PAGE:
Here’s a link to more info on What is a forklift rally? The public is welcome – so check it out if you’re in the neighbourhood. Here’s what it looks like on video.

When domestic violence enters the workplace

April 26, 2012

This new video tells the story of Tony McNaughton, a Starbucks manager in downtown Vancouver, who was stabbed to death at work while protecting a staff member from her violent husband. It’s part of a new toolkit from WorkSafeBC that helps employers and workers reduce the risk of domestic violence entering the workplace.

“If, by this, we can raise the issue of domestic violence – and violence generally – and do something to counter it, then that’s part of Tony’s legacy,” says Allen Sawkins, Tony’s partner. It must have taken so much strength and courage to tell the story on video, and I’m grateful to Allen for sharing it.

For more resources, see the Domestic Violence section of WorkSafeBC’s Violence Prevention portal, where there are also resources related to violence in health care, retail, and tourism and hospitality, as well as working alone and workplace bullying.

Tell me your tips to prevent distracted driving

April 19, 2012

Photo credit: OregonDOT on Flickr

“Whoa! Look at that driver! He’s talking into an iPhone – right in front of his face!” yelled my passenger recently as we passed through the intersection of Main and Terminal in Vancouver, BC, Canada.

Was the driver talking to Siri?

It’s likely that most of us see examples of this bad behaviour all too often, despite BC’s ban on hand-held devices and the $167 fine levied for infractions – not to mention the risk of death or injury to oneself or (even worse) an innocent person in the vicinity.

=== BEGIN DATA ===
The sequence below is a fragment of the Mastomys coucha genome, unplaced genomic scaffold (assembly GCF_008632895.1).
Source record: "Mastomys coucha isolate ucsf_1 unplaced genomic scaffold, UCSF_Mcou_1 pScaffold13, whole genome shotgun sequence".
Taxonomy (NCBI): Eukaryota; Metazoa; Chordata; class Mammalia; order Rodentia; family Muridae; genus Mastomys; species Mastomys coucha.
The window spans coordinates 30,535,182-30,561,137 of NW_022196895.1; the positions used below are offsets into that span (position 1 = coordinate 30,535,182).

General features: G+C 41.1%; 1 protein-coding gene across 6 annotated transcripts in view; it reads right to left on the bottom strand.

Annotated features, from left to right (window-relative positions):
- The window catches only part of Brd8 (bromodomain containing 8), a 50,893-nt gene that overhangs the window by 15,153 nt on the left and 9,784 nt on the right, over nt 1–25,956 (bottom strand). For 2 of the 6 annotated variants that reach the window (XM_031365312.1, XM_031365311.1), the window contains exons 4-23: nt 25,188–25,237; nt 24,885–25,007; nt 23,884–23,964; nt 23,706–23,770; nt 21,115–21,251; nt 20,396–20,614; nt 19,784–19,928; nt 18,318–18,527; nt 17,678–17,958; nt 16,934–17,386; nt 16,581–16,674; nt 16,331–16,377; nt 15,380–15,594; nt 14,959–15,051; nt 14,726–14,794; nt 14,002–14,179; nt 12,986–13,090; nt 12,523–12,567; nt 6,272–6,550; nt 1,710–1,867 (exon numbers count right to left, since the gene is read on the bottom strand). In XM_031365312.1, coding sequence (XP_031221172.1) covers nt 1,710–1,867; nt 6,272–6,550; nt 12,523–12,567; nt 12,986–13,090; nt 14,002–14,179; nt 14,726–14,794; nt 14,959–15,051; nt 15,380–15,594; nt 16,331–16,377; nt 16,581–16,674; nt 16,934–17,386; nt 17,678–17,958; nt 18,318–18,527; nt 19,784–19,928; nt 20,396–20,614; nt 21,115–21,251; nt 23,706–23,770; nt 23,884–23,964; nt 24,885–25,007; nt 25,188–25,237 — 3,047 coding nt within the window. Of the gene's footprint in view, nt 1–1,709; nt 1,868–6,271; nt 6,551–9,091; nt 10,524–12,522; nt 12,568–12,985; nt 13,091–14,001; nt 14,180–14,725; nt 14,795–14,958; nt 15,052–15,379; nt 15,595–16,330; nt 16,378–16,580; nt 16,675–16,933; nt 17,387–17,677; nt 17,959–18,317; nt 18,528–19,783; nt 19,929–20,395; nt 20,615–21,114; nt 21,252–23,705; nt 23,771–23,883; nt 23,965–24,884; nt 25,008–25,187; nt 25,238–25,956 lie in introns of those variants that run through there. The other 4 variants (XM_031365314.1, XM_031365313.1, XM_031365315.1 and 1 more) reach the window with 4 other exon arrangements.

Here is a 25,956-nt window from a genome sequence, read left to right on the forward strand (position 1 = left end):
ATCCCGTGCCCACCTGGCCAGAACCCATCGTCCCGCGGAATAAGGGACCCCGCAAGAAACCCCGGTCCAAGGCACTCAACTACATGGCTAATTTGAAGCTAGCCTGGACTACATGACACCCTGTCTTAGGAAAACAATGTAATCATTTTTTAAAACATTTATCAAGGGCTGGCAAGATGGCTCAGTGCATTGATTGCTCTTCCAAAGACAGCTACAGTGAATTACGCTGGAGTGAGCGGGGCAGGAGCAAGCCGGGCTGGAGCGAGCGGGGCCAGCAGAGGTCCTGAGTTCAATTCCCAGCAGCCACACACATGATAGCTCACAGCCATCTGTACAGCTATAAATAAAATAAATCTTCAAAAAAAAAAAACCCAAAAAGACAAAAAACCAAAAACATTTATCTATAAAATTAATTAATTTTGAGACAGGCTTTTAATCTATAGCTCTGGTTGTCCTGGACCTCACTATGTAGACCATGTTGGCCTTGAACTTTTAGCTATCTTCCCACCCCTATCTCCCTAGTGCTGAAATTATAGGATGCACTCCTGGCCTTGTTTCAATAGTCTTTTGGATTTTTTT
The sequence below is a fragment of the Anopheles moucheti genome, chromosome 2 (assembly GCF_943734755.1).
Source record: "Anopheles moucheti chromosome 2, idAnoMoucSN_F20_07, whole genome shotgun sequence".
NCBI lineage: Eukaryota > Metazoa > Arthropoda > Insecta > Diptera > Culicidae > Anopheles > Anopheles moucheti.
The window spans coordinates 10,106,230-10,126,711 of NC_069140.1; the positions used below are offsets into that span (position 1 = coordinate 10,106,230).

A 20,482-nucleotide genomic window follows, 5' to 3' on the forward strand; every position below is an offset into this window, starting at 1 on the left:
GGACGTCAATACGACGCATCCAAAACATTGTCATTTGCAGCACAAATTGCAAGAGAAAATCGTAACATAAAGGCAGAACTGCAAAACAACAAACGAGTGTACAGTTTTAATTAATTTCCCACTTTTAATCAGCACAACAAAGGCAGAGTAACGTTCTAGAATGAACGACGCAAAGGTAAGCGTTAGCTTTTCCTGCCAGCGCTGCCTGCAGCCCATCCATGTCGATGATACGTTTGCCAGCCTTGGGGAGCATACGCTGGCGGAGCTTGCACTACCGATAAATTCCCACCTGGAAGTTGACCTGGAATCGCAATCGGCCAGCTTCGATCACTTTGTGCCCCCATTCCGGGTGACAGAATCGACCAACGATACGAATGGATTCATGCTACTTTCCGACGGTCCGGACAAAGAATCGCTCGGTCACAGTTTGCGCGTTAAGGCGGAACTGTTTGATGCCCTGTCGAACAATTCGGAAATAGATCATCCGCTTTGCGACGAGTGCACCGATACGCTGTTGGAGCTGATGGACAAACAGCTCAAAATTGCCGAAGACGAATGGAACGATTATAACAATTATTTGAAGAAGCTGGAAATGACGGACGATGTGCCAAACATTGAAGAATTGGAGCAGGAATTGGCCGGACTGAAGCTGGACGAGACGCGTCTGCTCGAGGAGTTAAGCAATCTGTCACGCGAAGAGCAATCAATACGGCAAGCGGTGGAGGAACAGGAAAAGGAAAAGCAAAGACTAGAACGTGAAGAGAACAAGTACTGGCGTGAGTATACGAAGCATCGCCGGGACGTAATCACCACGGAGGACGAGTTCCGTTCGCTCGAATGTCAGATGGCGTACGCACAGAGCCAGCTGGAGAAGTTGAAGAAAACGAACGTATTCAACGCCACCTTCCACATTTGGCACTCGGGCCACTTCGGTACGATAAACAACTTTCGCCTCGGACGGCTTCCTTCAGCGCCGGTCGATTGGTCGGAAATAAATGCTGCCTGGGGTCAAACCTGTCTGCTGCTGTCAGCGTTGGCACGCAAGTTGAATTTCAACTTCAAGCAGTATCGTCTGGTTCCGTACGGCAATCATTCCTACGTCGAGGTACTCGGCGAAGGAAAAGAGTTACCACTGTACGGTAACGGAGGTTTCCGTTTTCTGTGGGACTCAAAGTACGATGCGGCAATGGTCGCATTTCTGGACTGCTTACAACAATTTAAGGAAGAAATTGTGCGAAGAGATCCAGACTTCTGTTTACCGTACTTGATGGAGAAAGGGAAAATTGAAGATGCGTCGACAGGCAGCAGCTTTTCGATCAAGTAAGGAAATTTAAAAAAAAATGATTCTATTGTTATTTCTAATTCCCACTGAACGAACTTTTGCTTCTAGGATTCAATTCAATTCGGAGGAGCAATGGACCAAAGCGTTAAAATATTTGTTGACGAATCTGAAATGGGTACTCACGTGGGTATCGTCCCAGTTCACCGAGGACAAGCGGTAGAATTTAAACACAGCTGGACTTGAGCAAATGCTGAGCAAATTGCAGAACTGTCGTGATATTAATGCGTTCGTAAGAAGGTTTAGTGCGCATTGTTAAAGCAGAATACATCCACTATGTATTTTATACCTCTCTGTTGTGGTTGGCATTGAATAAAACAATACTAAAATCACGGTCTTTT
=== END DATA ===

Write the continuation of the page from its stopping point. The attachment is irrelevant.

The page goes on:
In BC, vehicle crashes are the number one cause of traumatic work-related deaths, according to WorkSafeBC statistics. On average, approximately 30 workers in BC are killed each year while driving, and distracted driving, such as cell phone use, is a key factor in these crashes.

The DriveCellSafe.com website says 25 per cent of vehicle crashes each year can be attributed to drivers being distracted – and most of the distraction is caused by hand-held devices.

What can be so important that they are willing to risk such serious consequences? Is it just another instance of “it won’t happen to me”? Regardless of the reasons, I feel very angry to see it – and I’ve heard a lot of people who feel the same way.

If you’ve got any tips for preventing distracted driving, I’d like to hear about them in the Comments section. Tell me where you are from and what traffic is like in your region. Also, what kinds of “distracted driver” campaigns are in your jurisdiction? Check out this video (it’s not shockvertising) from Preventable.ca.

More information on driving safely at work can be found at the Road Safety at Work website